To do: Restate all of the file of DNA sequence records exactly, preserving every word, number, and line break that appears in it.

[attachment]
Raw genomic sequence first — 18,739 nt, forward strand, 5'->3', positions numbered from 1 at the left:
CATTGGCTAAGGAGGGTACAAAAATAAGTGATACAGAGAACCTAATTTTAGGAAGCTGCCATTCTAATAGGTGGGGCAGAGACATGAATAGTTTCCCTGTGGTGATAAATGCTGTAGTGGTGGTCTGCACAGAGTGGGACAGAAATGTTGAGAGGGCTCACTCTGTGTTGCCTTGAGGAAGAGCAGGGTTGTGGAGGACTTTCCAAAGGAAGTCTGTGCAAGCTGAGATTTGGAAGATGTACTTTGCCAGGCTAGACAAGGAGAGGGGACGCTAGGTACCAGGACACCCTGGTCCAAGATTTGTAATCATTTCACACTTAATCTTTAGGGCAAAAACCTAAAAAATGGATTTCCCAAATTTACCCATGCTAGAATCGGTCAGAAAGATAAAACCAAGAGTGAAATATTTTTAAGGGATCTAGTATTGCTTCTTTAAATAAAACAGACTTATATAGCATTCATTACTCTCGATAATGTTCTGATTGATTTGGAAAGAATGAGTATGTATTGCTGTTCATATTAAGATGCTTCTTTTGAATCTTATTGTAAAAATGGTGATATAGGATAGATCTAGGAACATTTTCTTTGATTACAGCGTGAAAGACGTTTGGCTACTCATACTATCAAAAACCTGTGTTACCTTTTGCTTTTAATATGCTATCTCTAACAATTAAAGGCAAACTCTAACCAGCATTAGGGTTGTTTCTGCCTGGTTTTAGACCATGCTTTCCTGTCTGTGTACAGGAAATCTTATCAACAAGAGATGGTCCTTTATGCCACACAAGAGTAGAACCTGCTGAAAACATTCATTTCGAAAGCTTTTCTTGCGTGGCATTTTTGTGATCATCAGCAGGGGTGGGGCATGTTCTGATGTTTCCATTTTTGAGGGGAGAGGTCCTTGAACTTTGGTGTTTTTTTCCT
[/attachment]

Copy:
Raw genomic sequence first — 18,739 nt, forward strand, 5'->3', positions numbered from 1 at the left:
CATTGGCTAAGGAGGGTACAAAAATAAGTGATACAGAGAACCTAATTTTAGGAAGCTGCCATTCTAATAGGTGGGGCAGAGACATGAATAGTTTCCCTGTGGTGATAAATGCTGTAGTGGTGGTCTGCACAGAGTGGGACAGAAATGTTGAGAGGGCTCACTCTGTGTTGCCTTGAGGAAGAGCAGGGTTGTGGAGGACTTTCCAAAGGAAGTCTGTGCAAGCTGAGATTTGGAAGATGTACTTTGCCAGGCTAGACAAGGAGAGGGGACGCTAGGTACCAGGACACCCTGGTCCAAGATTTGTAATCATTTCACACTTAATCTTTAGGGCAAAAACCTAAAAAATGGATTTCCCAAATTTACCCATGCTAGAATCGGTCAGAAAGATAAAACCAAGAGTGAAATATTTTTAAGGGATCTAGTATTGCTTCTTTAAATAAAACAGACTTATATAGCATTCATTACTCTCGATAATGTTCTGATTGATTTGGAAAGAATGAGTATGTATTGCTGTTCATATTAAGATGCTTCTTTTGAATCTTATTGTAAAAATGGTGATATAGGATAGATCTAGGAACATTTTCTTTGATTACAGCGTGAAAGACGTTTGGCTACTCATACTATCAAAAACCTGTGTTACCTTTTGCTTTTAATATGCTATCTCTAACAATTAAAGGCAAACTCTAACCAGCATTAGGGTTGTTTCTGCCTGGTTTTAGACCATGCTTTCCTGTCTGTGTACAGGAAATCTTATCAACAAGAGATGGTCCTTTATGCCACACAAGAGTAGAACCTGCTGAAAACATTCATTTCGAAAGCTTTTCTTGCGTGGCATTTTTGTGATCATCAGCAGGGGTGGGGCATGTTCTGATGTTTCCATTTTTGAGGGGAGAGGTCCTTGAACTTTGGTGTTTTTTTCCT